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DUI vs. DWI in SC: What’s the Difference? 2024

DUI vs. DWI in SC: What’s the Difference? 2024
Axelrod & Associates, P.A.

Drunk driving is perhaps the most harshly penalized traffic violation that a driver can commit. Even first-time offenders could receive jail time. A South Carolina DUI attorney can help defend those who are facing charges, and there are a number of different defensive strategies available.

It’s important, though, to understand exactly what you’re charged with. The two most common terms you will hear related to drunk driving charges are “DUI” and “DWI.” It’s helpful to recognize the difference between these terms.

What Is the Difference Between a DUI and a DWI in South Carolina?

While it’s common to hear the term “drunk driving” to describe an intoxicated driver, there’s no law under that name. A driver who’s intoxicated is charged with a violation under the names of either “driving under the influence” (DUI) or “driving while intoxicated” (DWI). In some states, these two terms are used interchangeably. In others, there are slight distinctions between the two terms.

In South Carolina, the appropriate name is driving under the influence, or DUI. The state doesn’t have any violation by the name of driving while intoxicated, or DWI. While you may see the term DWI occasionally used in South Carolina, whoever is using the term likely means DUI.

South Carolina does have another violation for these situations, which is “driving with an unlawful alcohol concentration,” or DUAC. The difference between a DUI and a DUAC is that, where a DUI requires a demonstration of impairment, a DUAC can be given when someone is above the legal blood alcohol concentration, even if there is no impairment.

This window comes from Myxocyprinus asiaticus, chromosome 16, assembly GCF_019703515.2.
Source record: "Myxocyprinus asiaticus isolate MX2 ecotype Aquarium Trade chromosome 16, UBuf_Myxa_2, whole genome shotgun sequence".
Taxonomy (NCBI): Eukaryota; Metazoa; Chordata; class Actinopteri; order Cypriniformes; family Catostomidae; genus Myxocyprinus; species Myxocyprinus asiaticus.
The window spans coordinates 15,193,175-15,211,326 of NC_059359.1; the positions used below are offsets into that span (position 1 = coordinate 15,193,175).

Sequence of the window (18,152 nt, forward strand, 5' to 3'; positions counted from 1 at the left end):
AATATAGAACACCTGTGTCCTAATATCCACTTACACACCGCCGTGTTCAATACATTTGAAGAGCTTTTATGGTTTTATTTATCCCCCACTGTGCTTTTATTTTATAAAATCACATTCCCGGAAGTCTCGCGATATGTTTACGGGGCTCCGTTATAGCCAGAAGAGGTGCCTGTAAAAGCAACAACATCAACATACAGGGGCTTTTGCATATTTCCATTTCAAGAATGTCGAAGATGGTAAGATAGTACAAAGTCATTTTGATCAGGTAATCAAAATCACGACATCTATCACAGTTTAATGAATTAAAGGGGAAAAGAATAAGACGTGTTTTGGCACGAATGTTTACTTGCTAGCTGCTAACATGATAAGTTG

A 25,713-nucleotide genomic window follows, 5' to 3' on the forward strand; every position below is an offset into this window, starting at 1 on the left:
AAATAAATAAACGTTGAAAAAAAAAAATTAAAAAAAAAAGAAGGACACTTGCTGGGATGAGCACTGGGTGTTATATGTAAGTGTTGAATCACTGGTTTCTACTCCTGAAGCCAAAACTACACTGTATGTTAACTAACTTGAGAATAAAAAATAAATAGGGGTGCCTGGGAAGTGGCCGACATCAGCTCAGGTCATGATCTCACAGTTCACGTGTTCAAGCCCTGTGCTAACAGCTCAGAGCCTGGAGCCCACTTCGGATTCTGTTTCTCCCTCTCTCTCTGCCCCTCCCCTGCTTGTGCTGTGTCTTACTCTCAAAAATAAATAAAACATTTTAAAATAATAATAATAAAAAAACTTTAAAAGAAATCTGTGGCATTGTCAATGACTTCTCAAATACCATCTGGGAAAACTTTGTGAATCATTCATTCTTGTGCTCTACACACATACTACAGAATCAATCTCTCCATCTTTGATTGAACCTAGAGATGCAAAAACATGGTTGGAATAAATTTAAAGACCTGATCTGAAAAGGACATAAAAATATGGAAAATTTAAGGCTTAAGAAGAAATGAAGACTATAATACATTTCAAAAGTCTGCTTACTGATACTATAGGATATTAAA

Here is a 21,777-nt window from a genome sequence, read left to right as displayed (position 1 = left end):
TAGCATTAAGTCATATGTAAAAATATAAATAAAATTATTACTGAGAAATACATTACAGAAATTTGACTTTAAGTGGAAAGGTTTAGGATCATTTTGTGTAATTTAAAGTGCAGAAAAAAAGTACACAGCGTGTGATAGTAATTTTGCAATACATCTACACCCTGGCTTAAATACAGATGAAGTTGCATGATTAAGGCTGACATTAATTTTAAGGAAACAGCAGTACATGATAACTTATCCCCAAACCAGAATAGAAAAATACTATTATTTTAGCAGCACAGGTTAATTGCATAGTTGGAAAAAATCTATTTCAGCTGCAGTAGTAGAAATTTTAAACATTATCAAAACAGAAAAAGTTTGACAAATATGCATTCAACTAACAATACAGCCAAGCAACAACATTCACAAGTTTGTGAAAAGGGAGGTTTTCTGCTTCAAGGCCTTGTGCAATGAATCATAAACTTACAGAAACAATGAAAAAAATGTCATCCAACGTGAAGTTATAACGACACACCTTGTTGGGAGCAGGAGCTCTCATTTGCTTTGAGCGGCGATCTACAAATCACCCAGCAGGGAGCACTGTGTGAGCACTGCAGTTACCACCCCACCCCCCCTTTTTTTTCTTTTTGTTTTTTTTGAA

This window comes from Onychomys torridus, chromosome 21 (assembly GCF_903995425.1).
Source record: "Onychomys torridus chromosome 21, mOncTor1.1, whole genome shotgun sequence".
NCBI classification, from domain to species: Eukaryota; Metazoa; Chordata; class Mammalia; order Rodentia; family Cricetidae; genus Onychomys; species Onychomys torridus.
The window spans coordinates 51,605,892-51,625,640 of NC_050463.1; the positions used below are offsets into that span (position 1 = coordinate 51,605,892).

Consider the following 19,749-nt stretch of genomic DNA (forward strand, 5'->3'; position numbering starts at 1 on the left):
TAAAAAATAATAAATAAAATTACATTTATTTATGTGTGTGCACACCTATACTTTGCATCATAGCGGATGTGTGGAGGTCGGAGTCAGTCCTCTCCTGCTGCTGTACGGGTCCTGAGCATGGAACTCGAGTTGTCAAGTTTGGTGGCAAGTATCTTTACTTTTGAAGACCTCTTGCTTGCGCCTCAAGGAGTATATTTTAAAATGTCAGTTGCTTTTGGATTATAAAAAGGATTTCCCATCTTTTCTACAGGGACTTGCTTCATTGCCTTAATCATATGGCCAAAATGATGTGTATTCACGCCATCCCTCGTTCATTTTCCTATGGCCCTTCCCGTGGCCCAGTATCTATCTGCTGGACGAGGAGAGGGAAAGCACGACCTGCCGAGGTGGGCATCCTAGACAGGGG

In many other states, this is considered a “per se” DUI but, in South Carolina, it’s a separate charge. However, despite having a different name, there is practically very little difference between the two charges. They generally carry the same penalties.

What Is DUI in South Carolina?

In general terms, a DUI in South Carolina is given when drugs or alcohol in someone’s system is causing their ability to drive and operate a vehicle safely to be impaired. There are a few different behaviors that could result in a DUI charge in South Carolina.

In most cases, a DUI will result because of a driver’s blood alcohol concentration, or BAC. These are usually determined based on a chemical test that is administered to a driver. Drivers on South Carolina roads are expected to take these tests upon request, as the state is an implied consent state. This means that, by making use of the state’s road, you are considered to have already consented to this measure, even if you did not expressly state so.

For any driver who is 21 years of age or older, a BAC of 0.08% or above is going to be considered a DUI. However, for those under 21, South Carolina has a zero-tolerance policy, which means that any amount of alcohol detected in their system is considered to be above the legal limit. If a driver is involved in commercial activity, then the threshold drops to a BAC of 0.04%. Even if a driver is not above the threshold, if their driving is determined to be impaired by the presence of alcohol, they may be charged with a DUI.